In a significant appeal for a reevaluation of trade policies, the Footwear Distributors & Retailers of America (FDRA) recently sent a letter to US Trade Representative Katherine Tai and US Secretary of Commerce Gina Raimondo on November 15, 2023.
The letter calls for a reconsideration of the Section 301 Tariffs on Chinese Footwear Imports, emphasizing their adverse effects on American businesses and consumers, while asserting that the tariffs have failed to achieve their intended purpose of influencing Chinese behavior.
This plea from the FDRA precedes a crucial meeting between President Biden and Chinese President Xi Jinping, scheduled for November 15. The leaders are expected to engage in discussions regarding the intricate relationship between the US and China.
Section 301 Tariffs on Chinese Footwear Imports
The Section 301 tariffs, implemented in 2019, initially imposed a 15% levy on approximately half of footwear imports from China. This was later reduced to 7.5% in February 2020. However, the industry maintains that these tariffs have exacerbated the existing challenges faced by footwear businesses and consumers.
U.S Import Shoes from China (2018 To 2022)
Earlier this year, a comprehensive study jointly published by the American Apparel & Footwear Association (AAFA), the National Retail Federation (NRF), The Retail Industry Leaders Association (RILA), and the United States Fashion Industry Association (USFIA) revealed that the Section 301 tariffs have inflicted a “detrimental economic impact” on the US economy.
The report outlined how these tariffs contributed to higher prices for consumers, job losses in the retail industry, and a decline in US exports to China.
The FDRA’s letter highlights the disproportionate impact of Section 301 tariffs on the footwear industry, which is already grappling with high import tariffs from China. The letter underscores that “footwear is taxed at an average rate of 12 percent, while all other imported consumer goods are taxed at an average rate of just 1.9 percent.”
Additionally, it points out that “footwear tariffs reach rates of 37.5 percent, 48 percent, and higher.”
The chart below shows the difference in the share of spending on clothing, footwear, and furniture between the top and bottom income quintiles before and after the imposition of Section 301 tariffs on these products. Section 301 tariffs on Chinese imports hurt American businesses, workers and the American economy, with the poorest suffering the most.
Source: U.S. Bureau of Labor Statistics
Mutual Benefits of Eliminating Tariffs:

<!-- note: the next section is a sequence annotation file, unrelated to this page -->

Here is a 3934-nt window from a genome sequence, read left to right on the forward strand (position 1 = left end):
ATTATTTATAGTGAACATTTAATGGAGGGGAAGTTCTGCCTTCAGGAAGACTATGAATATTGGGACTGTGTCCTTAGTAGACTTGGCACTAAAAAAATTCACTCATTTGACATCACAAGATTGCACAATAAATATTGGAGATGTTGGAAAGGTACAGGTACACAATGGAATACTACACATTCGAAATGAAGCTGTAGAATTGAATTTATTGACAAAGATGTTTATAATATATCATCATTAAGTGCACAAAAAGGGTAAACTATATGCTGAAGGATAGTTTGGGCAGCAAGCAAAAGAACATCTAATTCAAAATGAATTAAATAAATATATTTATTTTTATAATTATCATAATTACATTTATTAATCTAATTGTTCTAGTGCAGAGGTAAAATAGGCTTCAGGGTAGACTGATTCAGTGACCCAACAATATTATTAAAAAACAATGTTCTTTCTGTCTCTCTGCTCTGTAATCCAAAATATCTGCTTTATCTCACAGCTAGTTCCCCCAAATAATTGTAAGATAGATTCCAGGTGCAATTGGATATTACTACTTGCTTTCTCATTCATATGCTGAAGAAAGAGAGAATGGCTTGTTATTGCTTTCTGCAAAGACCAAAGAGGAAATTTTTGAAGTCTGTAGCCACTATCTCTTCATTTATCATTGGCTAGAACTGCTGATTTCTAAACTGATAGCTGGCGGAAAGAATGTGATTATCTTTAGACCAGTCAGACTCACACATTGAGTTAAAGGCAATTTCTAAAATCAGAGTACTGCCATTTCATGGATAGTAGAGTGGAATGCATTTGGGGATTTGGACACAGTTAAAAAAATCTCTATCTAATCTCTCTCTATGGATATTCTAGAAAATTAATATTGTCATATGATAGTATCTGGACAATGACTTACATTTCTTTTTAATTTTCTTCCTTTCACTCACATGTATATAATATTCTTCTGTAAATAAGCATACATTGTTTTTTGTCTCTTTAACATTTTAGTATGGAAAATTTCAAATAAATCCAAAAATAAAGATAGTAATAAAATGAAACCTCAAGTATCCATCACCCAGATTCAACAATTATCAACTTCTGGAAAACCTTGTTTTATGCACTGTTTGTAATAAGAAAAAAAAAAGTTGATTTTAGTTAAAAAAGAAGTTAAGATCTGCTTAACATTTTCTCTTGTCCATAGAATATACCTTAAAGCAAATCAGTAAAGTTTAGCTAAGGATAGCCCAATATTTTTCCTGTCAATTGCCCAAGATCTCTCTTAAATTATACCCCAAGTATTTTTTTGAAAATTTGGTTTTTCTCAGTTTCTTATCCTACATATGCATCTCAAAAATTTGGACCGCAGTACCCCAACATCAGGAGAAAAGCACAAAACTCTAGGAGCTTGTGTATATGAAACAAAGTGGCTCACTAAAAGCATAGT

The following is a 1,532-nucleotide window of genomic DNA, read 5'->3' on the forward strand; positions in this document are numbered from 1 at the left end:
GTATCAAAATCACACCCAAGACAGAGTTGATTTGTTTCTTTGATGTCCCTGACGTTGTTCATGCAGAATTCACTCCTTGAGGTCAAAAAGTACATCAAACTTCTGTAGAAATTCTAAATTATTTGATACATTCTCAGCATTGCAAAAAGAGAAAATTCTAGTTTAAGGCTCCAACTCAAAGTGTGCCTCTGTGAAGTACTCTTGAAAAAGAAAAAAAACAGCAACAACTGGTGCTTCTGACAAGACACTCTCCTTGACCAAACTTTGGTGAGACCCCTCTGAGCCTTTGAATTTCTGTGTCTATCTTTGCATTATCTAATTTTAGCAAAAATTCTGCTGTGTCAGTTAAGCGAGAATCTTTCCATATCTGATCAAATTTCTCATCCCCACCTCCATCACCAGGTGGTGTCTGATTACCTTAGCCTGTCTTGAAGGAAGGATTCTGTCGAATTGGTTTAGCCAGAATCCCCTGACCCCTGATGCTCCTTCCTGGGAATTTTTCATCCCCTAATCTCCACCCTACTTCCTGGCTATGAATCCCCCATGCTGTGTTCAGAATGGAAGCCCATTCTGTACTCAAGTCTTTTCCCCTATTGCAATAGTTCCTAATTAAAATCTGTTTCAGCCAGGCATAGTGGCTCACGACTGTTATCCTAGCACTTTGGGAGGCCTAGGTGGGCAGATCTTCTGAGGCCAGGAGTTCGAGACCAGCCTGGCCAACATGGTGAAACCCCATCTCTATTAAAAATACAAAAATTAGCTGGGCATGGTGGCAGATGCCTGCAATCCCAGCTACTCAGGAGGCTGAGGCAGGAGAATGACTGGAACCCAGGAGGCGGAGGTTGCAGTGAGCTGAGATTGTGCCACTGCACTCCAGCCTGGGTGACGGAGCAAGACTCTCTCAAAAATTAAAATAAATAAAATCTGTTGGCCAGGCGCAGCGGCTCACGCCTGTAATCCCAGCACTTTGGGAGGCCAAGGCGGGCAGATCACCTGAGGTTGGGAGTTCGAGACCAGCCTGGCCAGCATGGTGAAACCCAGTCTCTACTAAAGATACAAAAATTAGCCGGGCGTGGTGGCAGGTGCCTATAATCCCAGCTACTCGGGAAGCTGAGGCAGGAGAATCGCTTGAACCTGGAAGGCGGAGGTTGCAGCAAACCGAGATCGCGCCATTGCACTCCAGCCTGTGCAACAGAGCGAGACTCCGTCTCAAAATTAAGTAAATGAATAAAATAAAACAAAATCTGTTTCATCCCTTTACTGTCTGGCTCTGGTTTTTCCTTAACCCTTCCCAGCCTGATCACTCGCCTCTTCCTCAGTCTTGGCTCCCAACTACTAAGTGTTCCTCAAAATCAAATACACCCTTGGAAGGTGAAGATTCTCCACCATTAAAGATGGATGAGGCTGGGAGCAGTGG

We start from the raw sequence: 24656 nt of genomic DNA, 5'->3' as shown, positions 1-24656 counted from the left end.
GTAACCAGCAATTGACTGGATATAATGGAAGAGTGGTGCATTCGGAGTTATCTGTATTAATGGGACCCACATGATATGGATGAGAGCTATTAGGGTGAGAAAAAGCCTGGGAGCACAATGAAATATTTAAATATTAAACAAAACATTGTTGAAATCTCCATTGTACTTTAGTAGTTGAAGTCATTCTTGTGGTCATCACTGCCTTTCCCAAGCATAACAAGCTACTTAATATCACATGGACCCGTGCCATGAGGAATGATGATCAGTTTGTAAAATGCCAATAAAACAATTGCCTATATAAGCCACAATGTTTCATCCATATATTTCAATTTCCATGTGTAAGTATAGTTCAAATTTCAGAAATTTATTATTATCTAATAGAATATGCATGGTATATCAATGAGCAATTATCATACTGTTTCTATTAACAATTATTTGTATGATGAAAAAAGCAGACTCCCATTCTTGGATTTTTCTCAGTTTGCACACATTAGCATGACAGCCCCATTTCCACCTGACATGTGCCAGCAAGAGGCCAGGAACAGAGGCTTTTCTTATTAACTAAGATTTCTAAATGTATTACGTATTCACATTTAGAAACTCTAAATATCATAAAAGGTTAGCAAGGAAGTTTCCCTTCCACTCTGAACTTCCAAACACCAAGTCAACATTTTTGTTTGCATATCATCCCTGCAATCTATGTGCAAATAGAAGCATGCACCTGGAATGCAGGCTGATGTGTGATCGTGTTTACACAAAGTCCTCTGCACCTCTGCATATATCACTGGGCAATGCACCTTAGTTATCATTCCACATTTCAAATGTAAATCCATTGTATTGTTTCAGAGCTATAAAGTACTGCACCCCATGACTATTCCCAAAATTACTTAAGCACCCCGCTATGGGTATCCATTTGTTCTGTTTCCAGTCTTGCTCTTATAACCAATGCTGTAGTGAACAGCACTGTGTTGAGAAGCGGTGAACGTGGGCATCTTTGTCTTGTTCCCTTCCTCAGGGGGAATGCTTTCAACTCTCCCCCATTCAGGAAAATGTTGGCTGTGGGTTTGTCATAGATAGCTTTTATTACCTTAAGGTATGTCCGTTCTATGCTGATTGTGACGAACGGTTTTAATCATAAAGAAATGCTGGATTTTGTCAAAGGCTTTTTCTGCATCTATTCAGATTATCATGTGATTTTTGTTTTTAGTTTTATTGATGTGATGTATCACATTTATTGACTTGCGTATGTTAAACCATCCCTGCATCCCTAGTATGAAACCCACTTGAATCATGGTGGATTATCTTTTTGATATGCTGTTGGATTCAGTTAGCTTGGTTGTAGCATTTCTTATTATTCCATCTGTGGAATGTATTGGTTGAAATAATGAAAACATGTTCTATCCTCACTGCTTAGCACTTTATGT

The FDRA strongly urges the Biden administration to eliminate the Section 301 Tariffs on Chinese Footwear Imports, emphasizing the potential mutual benefits for both China and the United States. The letter argues that “removing the tariffs would enable footwear businesses to expand their operations, create jobs, and stimulate economic growth” in the United States.
Furthermore, it suggests that “removing the tariffs would reduce footwear costs for American families, allowing them to allocate their budgets more efficiently.”
From China’s perspective, the removal of tariffs signifies an opportunity for increased exports and market share in the United States. With cost-effective production capabilities, Chinese shoe manufacturer can potentially capture a larger portion of the U.S. market, fostering increased trade and economic cooperation between the two nations.
Timely and poignant, the FDRA’s letter serves as a compelling call to action for the Biden administration. The plea emphasizes that the existing tariffs on footwear impose a burden on American businesses and consumers, with little impact on influencing Chinese behavior.
The FDRA urges the Biden administration to promptly remove these tariffs to foster a more conducive economic environment and promote mutually beneficial trade relations between the United States and China.
Voices from American Business Leaders:
Denis Ball, a prominent figure in the shoe business, applauds the move, stating, “Excellent timing and best of luck. This is nothing more than a TAX on low to middle-income Americans and should be removed immediately.”
David Ford shares a similar sentiment, expressing, “Tariffs have, are and always will be a tax on the poor. There are better ways to support domestic industries. Let’s face it, none of the revenue from these so-called protections is actually spent on supporting the domestic industry. Time for progressive change.”
Aaron Altman, another key player in the industry, appreciates the efforts, adding, “Many thanks. Please keep pushing! However, I’m sure the US gov’t needs every possible revenue stream available. Just think about the annual revenue generated from every Air Jordan?We all know that the US customer pays the tab. It’s a hidden tax that the customer knows nothing about, yet we all know the real story.”